Author Archive

The Bizarre Reason Greenland Is Getting Darker Each Year

Gizmodo: Greenland is one of the brightest spots on planet Earth, but ominously enough, its gleaming surface darkens with each passing year, thanks to a strange series of physical processes, one of which cannot be seen with the naked eye. According to a fascinating new study led by Columbia's Earth Institute and published today the journal The Cryosphere, which finds that Greenland's "albedo," or reflectivity, has been decreasing since the mid 90s. By the end of the 21st century, Greenland could be ten...

Not All Frogs Are Doomed By That Deadly Amphibian Fungus

Gizmodo: For twenty years, the deadly fungal disease Bd has been wiping out amphibians across the world. But a new study offers hope that some frogs will be spared, thanks in part to an unexpected savior: climate change. It’s not often that we hear about positive impacts of anthropogenic climate change. And yet, a team of scientists at the Wildlife Conservation Society is now predicting that in Africa’s Albertine Rift--one of the most biodiverse places on the planet--global warming will cause Bd’s range...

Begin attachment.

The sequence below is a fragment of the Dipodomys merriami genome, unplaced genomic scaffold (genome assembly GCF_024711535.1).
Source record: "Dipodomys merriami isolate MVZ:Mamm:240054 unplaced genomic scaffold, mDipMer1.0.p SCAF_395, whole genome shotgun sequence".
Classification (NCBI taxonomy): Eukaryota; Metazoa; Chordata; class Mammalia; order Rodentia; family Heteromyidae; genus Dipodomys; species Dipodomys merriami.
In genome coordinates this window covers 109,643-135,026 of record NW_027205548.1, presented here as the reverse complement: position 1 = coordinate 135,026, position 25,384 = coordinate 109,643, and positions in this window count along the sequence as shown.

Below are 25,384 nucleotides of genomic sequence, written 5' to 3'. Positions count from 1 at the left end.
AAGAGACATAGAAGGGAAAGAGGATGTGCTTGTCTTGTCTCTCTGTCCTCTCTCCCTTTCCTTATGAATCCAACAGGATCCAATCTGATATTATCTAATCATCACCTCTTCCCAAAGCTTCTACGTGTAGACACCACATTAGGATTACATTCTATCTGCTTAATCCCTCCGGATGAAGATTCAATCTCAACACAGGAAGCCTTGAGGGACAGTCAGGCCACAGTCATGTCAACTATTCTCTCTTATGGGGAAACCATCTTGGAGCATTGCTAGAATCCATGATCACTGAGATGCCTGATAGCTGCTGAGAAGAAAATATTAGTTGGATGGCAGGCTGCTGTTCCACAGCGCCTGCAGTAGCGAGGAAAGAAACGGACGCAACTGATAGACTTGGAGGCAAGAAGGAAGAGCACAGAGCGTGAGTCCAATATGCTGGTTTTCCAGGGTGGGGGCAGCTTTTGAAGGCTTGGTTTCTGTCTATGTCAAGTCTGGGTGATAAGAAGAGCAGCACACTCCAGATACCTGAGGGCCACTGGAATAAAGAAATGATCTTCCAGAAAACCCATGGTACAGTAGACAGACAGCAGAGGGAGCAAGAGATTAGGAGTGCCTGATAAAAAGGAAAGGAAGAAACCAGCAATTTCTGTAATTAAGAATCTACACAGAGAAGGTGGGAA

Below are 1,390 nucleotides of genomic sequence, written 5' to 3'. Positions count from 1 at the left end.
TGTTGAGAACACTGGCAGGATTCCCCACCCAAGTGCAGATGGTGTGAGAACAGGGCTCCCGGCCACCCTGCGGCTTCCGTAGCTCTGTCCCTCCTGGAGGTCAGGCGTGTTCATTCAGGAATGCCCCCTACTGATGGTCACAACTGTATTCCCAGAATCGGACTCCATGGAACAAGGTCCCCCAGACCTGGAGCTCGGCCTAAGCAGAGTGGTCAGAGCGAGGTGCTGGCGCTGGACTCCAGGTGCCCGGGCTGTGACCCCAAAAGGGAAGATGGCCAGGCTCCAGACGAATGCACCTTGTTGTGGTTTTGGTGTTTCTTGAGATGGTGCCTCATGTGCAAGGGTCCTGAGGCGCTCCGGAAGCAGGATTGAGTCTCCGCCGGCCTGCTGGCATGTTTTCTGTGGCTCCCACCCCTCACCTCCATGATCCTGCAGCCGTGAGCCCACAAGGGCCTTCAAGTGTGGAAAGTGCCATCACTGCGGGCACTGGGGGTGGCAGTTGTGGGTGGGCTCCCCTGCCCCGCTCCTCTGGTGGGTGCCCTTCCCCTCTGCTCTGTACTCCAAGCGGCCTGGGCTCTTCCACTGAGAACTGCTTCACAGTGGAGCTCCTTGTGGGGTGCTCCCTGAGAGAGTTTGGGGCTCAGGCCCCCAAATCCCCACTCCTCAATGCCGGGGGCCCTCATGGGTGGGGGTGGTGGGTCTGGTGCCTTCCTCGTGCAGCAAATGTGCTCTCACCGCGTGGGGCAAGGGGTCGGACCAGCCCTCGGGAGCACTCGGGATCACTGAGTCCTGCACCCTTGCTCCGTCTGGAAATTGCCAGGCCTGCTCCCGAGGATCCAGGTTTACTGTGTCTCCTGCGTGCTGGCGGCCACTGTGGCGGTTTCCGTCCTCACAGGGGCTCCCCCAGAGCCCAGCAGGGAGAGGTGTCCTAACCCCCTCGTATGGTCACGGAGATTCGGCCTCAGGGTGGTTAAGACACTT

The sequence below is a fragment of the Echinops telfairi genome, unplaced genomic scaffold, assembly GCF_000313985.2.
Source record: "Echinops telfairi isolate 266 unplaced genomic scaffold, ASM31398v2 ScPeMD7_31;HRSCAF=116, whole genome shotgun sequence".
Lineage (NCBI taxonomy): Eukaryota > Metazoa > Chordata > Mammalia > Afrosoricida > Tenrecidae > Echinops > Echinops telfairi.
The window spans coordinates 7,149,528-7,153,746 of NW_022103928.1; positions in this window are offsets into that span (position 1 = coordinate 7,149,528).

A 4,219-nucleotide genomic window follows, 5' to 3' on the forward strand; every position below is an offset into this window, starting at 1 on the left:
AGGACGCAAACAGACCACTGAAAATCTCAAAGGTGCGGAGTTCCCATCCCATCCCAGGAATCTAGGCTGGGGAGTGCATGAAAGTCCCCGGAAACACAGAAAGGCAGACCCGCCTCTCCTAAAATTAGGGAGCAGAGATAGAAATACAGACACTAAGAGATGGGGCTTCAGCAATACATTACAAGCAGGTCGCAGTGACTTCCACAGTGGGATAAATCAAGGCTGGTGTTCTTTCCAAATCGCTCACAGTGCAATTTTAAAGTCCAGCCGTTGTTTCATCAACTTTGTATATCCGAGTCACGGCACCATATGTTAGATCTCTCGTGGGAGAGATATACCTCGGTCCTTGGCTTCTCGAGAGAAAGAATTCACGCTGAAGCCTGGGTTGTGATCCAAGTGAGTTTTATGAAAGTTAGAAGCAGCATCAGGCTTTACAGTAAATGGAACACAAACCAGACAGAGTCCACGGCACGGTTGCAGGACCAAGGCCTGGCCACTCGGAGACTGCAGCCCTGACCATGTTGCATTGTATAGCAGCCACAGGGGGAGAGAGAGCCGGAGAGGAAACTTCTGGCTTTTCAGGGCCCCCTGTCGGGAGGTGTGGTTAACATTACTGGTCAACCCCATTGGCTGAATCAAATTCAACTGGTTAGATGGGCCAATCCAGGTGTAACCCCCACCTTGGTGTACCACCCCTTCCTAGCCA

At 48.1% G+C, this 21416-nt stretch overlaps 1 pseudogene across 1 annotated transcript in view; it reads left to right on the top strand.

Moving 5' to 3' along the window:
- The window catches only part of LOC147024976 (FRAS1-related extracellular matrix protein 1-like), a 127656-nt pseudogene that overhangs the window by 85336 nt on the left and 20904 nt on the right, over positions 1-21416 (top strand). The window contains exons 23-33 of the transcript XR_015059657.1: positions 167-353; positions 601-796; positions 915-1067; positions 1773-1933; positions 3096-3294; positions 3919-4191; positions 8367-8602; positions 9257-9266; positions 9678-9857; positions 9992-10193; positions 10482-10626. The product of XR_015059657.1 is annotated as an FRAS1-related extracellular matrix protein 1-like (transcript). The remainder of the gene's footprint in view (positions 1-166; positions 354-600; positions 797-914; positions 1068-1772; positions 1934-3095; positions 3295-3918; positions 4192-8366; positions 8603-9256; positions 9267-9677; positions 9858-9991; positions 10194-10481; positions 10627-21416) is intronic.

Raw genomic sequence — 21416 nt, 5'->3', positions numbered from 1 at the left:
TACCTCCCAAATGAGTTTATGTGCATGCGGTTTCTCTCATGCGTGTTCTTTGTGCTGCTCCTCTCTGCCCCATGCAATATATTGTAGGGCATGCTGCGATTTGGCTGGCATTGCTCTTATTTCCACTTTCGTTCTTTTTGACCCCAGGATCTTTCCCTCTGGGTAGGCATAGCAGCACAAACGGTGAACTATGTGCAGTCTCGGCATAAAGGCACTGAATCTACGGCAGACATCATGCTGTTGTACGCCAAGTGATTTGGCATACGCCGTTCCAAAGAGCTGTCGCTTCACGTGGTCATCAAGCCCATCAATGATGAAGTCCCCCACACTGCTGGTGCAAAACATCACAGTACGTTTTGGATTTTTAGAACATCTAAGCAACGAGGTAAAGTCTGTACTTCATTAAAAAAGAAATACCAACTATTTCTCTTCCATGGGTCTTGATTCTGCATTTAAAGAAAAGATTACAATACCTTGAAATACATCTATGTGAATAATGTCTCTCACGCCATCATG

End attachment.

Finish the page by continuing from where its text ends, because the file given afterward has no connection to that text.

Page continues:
Alaskan Forest Fires Could Make Climate Change Much Worse

Gizmodo: If humans want to limit global warming, we’ll need to drastically reduce our carbon pollution. We might need to do so even faster than our models suggest, because as scientists are now discovering, there’s an additional factor working against us: fire. Last week, we learned that Indonesia is in the midst of a devastating fire season, one that’s sending as much carbon skyward as the entire US economy. Indonesia isn’t alone -- Western North America is currently recovering from one of the most brutal...

Climate Change Is Setting the World on Fire

Gizmodo: What happens when you mix record-smashing heat and exceptional drought? Fire! Lots of fire! But climate change isn’t just bringing more fires to our doorstep, although it’s accomplishing that quite handily. It’s making fire seasons longer. That’s according to a study published this week in Nature Communications, which shows that fire weather seasons have, on average, grown 18.7 percent longer across the Earth’s surface since 1979. What’s more, the global burnable area affected by fire seasons...